This is the kind of book that takes away all the self-confidence I have as a writer: eloquently written with a powerful narrator and an environmental issue that demands attention. American businesses have exported factories that would probably not be permitted here in our country. This story draws inspiration from a real event: the leak of a poisonous gas at the Bhopal, India, plant of Union Carbide. It is considered by some to be the worst industrial accident ever, killing at least 4,000.

In a
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Debbie Zapata
Dec 14, 2018 rated it did not like it  ·  review of another edition
Shelves: library
Profane is right. More than right. Disgustingly profane, totally gross, any word or phrase you can think of that will turn your stomach the way the first two chapters did mine.

At least I think that is how far I managed to read before slamming it in profane disgust.

DNF. And I wish I had DNF'd earlier than I did.
LG
Jul 05, 2013 rated it really liked it
Recommends it for: high school and older
Animal is an unforgettable narrator. Foul-mouthed and unapologetic, he is nonetheless capable of lines that make you burst out laughing: “Is it kind to remind a blind man that he could once see? The priests who whisper magic in the ears of corpses, they’re not saying, ‘Cheer up, you used to be alive.’ No one leans down and tenderly reassures the turd lying in the dust, ‘You still resemble the kebab you once were … ’”

He might have been “a beautiful little boy” before “that night,” but the Apocaly
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Ubik 2.0
“Alla fine l’unico modo per affrontare una tragedia è riderci sopra”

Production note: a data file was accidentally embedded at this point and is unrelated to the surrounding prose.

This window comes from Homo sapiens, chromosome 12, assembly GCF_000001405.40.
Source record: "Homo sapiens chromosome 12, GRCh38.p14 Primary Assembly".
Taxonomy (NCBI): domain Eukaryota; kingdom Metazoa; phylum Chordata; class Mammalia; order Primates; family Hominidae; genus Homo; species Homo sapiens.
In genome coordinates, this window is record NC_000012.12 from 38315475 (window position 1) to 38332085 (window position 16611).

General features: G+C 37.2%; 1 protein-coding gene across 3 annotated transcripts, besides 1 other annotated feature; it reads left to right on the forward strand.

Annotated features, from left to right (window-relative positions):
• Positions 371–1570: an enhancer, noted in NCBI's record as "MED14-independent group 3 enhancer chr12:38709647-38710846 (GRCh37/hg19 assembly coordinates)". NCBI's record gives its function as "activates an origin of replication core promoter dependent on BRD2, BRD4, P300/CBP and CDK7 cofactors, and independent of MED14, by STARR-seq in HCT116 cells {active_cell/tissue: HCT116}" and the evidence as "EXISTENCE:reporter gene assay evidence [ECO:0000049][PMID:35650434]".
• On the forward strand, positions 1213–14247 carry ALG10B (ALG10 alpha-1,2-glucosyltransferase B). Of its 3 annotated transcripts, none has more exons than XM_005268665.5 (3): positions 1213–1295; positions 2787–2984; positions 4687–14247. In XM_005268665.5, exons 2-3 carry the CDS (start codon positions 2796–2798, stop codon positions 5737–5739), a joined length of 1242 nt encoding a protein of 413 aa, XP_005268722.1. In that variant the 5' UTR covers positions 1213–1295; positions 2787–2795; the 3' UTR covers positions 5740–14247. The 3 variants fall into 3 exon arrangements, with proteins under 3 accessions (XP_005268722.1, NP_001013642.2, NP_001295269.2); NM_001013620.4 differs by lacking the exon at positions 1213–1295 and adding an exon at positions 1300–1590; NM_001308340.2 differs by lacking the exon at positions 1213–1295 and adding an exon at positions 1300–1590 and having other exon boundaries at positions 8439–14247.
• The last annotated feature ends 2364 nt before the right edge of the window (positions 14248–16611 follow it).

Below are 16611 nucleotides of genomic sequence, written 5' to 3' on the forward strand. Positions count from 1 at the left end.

Nell’accingermi alla lettura di questo libro, acquistato tanto tempo fa per motivi dimenticati, ero piuttosto prevenuto a causa della trama (la storia di un ragazzino orfano e accattone di Bhopal, reso deforme dall’esposizione ai gas tossici del tristemente noto incidente della Union Carbide, che nel 1984 causò migliaia di morti*); una trama di cui la presentazione e i risvolti di copertina accentuano fortemente l’aspetto tragic
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dely
3,5
I had some problems with this book for the first 100 pages because I couldn't get into the language, but I'm glad I continued because around page 200 I was totally hooked by the story. Why was the language that difficult to get into it? Because the narrator is Animal, an illiterate cripple of Khaufpur, that tells us his story. He has a sharp tongue, he is cheeky, he says what he thinks. But then I understood that it's thanks to this language, with no restrains, that the reader really gets int
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Jesse
Nov 08, 2007 rated it liked it